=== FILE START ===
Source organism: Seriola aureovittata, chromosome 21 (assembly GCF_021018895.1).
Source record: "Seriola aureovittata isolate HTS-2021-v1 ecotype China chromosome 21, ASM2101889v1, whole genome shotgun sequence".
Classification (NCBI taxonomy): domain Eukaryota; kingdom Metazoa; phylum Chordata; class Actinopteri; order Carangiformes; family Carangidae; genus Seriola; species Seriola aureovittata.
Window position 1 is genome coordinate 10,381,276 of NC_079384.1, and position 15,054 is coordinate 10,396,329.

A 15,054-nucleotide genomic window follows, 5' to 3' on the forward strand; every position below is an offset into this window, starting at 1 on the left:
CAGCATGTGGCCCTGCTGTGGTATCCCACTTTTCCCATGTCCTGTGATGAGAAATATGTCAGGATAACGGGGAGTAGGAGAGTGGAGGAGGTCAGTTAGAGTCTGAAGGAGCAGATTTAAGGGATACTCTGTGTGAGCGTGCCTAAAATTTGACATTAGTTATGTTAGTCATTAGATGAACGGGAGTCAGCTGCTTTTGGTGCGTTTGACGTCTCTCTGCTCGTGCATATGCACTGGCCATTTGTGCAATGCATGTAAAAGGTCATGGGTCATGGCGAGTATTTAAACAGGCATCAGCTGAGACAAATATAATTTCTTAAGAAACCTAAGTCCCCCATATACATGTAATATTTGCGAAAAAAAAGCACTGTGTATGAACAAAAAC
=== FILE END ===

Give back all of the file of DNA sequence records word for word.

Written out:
Source organism: Seriola aureovittata, chromosome 21 (assembly GCF_021018895.1).
Source record: "Seriola aureovittata isolate HTS-2021-v1 ecotype China chromosome 21, ASM2101889v1, whole genome shotgun sequence".
Classification (NCBI taxonomy): domain Eukaryota; kingdom Metazoa; phylum Chordata; class Actinopteri; order Carangiformes; family Carangidae; genus Seriola; species Seriola aureovittata.
Window position 1 is genome coordinate 10,381,276 of NC_079384.1, and position 15,054 is coordinate 10,396,329.

A 15,054-nucleotide genomic window follows, 5' to 3' on the forward strand; every position below is an offset into this window, starting at 1 on the left:
CAGCATGTGGCCCTGCTGTGGTATCCCACTTTTCCCATGTCCTGTGATGAGAAATATGTCAGGATAACGGGGAGTAGGAGAGTGGAGGAGGTCAGTTAGAGTCTGAAGGAGCAGATTTAAGGGATACTCTGTGTGAGCGTGCCTAAAATTTGACATTAGTTATGTTAGTCATTAGATGAACGGGAGTCAGCTGCTTTTGGTGCGTTTGACGTCTCTCTGCTCGTGCATATGCACTGGCCATTTGTGCAATGCATGTAAAAGGTCATGGGTCATGGCGAGTATTTAAACAGGCATCAGCTGAGACAAATATAATTTCTTAAGAAACCTAAGTCCCCCATATACATGTAATATTTGCGAAAAAAAAGCACTGTGTATGAACAAAAAC